No place like home?

Amsterdam Travel Blog

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Noordermarkt (30 oktober 1896). In Amsterdam I've always lived within 1 mile of this square.

Arriving back at the point of departure...

I underestimated how much I had grown used to travelling. I spent the first few days still living out of my backpack, still had my bag with toiletries in the bathroom and only realised after a few days I had cupboards to put all the stuff in. Also after a few days back home I caught myself thinking "well, I'm done here so lets move on." Oops, this is home... 

And even walking around in AmsterdamI still had the automatism to grab my camera when i saw a nice 'shot'. But my camera wasn't hanging from my belt anymore 24/7.

So after 8 countries, 17 flights, 45 scuba dives, a dozen ferry and boat trips, countless moped, trycicle and cab rides, liters of cap tikus/tuag/Bintang/SML/Red Horse, but most important of all: lots of travelbuddies, what does it all amount to?

I think travelling gave me a rare breather.
This sign means it's illegal to smoke soft drugs in this specific location (as it's legal in every other location). Just confirming the stereotype ;)
No annoying pressures and practicalities of normal life to deal with. I don't think it would have otherwise been easy to gain some insight in what I was doing and if it really was what I wanted to keep doing. No big soulsearching struggle, the fact that in a long trip like this you have almost total freedom to decide what you want to do makes it easier to realise who you are. It just dawned on me there was some stuff about myself I had kept in the background for the last ten years, the most important one being that I had always enjoyed history and writing and I made up my mind to go and pursue this more actively.

Another aspect of this was that err, to be perfectly honest, my life had turned a bit boring. Comfortable, sedate and utterly boring actually. And there's nothing like tramping through the world to shake up your life!

I've moved quite a lot as a kid in Europe and spent a lot of time readjusting from one country to another. It made me focus for a long time in adulthood on organising stability for myself and enjoying not living like a nomad. And after a while I realised there was a world out there I knew very little of. After my first trip to South East Asia 3 years ago I realised the full extent of my ignorance (prompting me to go on more trips of course), and I found travelling a hell of a lot nicer when you depart from some sort of basis. I guess you need a home in order to depart ;)

Being back

Getting back into the normal routine was going to take longer than I antecipated. The kind of steamlined adaptation to conditions here had gone, guess I had become thouroughly “deregulated” and had to get used again to doing all the practical stuff.

My first thoughts coming back were literally: how can people live in this country?. It's overcrowded, overregulated (how ironic I work for a company that makes software to manage government regulations), damn expensive and "decent service" is a 4 letter word here.

Something as simple as going to the supermarket here in Amsterdam can be really stressful. The place is almost always crammed to the max and you'll bump bodily into a dozen people. After being away for 6 months I realize how impolite and detached everybody is, there’s no apologies and everybody seems to walk around not wanting to know there’s other people sharing the same space. The constant shuffle and struggle for space seems to have made everybody desensitized. Maybe individualization also has made people less trusting than might have been otherwise. For a country as open minded as Holland claims to be there’s an awful lot awkwardness in dealing with your fellow citizen, and not only when you’re both trying to get hold of an eggplant in a supermarket.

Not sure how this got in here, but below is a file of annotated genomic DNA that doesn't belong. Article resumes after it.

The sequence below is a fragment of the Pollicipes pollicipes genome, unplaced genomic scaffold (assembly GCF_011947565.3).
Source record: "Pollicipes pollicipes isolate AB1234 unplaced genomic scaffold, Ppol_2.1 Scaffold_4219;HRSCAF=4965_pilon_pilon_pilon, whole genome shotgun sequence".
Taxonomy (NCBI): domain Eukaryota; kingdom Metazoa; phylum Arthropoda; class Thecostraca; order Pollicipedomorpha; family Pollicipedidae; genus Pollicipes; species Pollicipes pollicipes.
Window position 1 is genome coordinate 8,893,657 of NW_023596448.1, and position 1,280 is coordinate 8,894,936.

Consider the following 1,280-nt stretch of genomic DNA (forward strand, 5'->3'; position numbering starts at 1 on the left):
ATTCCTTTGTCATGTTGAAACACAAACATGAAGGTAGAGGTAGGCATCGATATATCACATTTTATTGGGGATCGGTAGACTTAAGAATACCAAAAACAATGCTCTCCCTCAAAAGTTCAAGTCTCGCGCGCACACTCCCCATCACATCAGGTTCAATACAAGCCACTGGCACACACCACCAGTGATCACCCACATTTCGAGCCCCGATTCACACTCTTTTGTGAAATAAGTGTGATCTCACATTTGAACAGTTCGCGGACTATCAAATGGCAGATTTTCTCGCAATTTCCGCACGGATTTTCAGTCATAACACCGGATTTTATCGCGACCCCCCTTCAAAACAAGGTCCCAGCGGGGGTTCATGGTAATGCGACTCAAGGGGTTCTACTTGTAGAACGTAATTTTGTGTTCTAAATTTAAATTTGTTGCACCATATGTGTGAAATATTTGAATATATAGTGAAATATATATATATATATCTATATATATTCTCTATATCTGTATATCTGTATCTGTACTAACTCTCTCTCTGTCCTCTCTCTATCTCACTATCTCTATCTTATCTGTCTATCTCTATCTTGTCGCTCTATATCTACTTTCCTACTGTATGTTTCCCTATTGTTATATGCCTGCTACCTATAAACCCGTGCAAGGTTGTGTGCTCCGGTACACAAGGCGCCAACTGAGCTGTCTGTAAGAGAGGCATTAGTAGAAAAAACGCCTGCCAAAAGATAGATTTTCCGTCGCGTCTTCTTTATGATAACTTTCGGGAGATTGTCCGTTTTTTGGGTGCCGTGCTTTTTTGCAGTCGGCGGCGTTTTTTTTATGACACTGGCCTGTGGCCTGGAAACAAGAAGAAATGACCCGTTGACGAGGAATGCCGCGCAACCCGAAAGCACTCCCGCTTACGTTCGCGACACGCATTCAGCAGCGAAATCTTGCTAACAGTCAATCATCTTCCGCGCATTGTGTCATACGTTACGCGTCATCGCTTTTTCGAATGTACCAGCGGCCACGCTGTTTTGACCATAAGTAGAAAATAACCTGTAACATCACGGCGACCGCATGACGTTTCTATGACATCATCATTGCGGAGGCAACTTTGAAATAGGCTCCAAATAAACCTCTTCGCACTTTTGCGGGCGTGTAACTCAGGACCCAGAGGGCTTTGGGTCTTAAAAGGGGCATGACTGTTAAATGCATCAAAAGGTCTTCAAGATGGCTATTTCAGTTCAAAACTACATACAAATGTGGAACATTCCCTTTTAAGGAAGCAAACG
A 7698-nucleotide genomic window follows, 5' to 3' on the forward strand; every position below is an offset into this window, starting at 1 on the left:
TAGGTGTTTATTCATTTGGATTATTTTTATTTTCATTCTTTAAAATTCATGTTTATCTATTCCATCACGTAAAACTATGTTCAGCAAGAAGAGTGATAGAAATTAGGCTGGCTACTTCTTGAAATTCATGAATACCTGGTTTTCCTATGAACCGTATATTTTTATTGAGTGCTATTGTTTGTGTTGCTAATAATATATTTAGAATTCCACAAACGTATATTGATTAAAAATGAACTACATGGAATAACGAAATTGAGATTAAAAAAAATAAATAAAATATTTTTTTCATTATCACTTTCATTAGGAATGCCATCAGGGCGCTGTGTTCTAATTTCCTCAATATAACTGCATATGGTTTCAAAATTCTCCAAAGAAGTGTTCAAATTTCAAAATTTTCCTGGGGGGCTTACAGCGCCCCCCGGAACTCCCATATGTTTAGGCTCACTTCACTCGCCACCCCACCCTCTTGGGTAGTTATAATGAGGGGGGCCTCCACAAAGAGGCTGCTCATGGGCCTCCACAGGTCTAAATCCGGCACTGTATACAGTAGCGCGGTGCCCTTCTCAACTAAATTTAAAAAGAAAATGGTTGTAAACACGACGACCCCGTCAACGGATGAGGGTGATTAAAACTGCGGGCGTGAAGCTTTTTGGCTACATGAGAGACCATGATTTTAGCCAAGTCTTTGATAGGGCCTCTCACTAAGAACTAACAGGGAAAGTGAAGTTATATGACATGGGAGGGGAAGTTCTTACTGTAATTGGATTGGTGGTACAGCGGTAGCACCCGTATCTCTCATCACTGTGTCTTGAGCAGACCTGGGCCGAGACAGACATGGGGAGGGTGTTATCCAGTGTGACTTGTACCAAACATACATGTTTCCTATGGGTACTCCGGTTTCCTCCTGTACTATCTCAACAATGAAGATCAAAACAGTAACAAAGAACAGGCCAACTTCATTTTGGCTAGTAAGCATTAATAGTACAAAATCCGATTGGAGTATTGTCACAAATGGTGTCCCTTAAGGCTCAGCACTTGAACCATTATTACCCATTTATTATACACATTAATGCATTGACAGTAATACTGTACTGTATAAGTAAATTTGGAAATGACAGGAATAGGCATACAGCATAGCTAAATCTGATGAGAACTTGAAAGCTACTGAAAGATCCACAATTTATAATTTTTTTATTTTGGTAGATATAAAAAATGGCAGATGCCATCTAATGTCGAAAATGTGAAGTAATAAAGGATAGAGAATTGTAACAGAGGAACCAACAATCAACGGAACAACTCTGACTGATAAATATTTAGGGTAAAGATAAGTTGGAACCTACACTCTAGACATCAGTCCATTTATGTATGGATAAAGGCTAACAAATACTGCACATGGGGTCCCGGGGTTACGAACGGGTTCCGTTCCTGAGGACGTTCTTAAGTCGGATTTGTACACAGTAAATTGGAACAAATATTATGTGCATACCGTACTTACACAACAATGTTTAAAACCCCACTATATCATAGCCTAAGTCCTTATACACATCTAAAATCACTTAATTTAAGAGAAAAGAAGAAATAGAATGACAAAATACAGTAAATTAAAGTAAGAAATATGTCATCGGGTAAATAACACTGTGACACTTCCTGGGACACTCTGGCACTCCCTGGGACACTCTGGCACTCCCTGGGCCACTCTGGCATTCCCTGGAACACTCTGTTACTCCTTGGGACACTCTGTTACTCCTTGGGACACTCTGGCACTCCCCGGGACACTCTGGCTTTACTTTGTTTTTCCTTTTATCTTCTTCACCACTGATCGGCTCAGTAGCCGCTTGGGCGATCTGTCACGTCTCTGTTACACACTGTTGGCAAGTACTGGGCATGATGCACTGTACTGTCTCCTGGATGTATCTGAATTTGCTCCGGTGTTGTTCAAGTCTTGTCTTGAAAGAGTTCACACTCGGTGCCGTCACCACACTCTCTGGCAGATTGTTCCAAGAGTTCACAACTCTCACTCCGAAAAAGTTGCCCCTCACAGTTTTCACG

The typical thing is that despite all the bitching about everyday life here most Dutchies will still have an implicit chauvinism about their country: we’re still more liberal than everybody else, more precise and punctual than everybody south of the border, maybe a tiny country but economically a considerable power, etc etc.

It’s always funny to confront Dutchies with something one of my Philippino TB’s said (who actually spent a lot of time here): “It’s an OK country but I find the quality of life here too low”. You should see the look on their faces! Specially considering the fact people tend invariably to think that someone from outside Europe comes here to gorge on the fruits of this western paradise - that is if they don’t call him/her an outright profiteer. 

It is a great thing to be able to put your regular life, the assumptions you don't even question anymore, and your culture into perspective. The longer you have been staying in one country, the more you tend to think that that specific piece of land and culture must be one of the sweetest on earth. And of course it isn't. There are some nice perks to living in Holland but you also pay a price.

Then again: it’s easier to take the person out of the country than it is to take the country out of the person. I know that moving to somewhere completely different from my own culture would imply a very high chance of ending up in the  typical expat life, never really belonging to the place where I’d live . 

But still the most important thing of all: it's a good thing to know other places exist and that there is a choice.
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Noordermarkt (30 oktober 1896). 
Noordermarkt (30 oktober 1896). …
This sign means its illegal to sm…
This sign means it's illegal to s…
photo by: pearcetoyou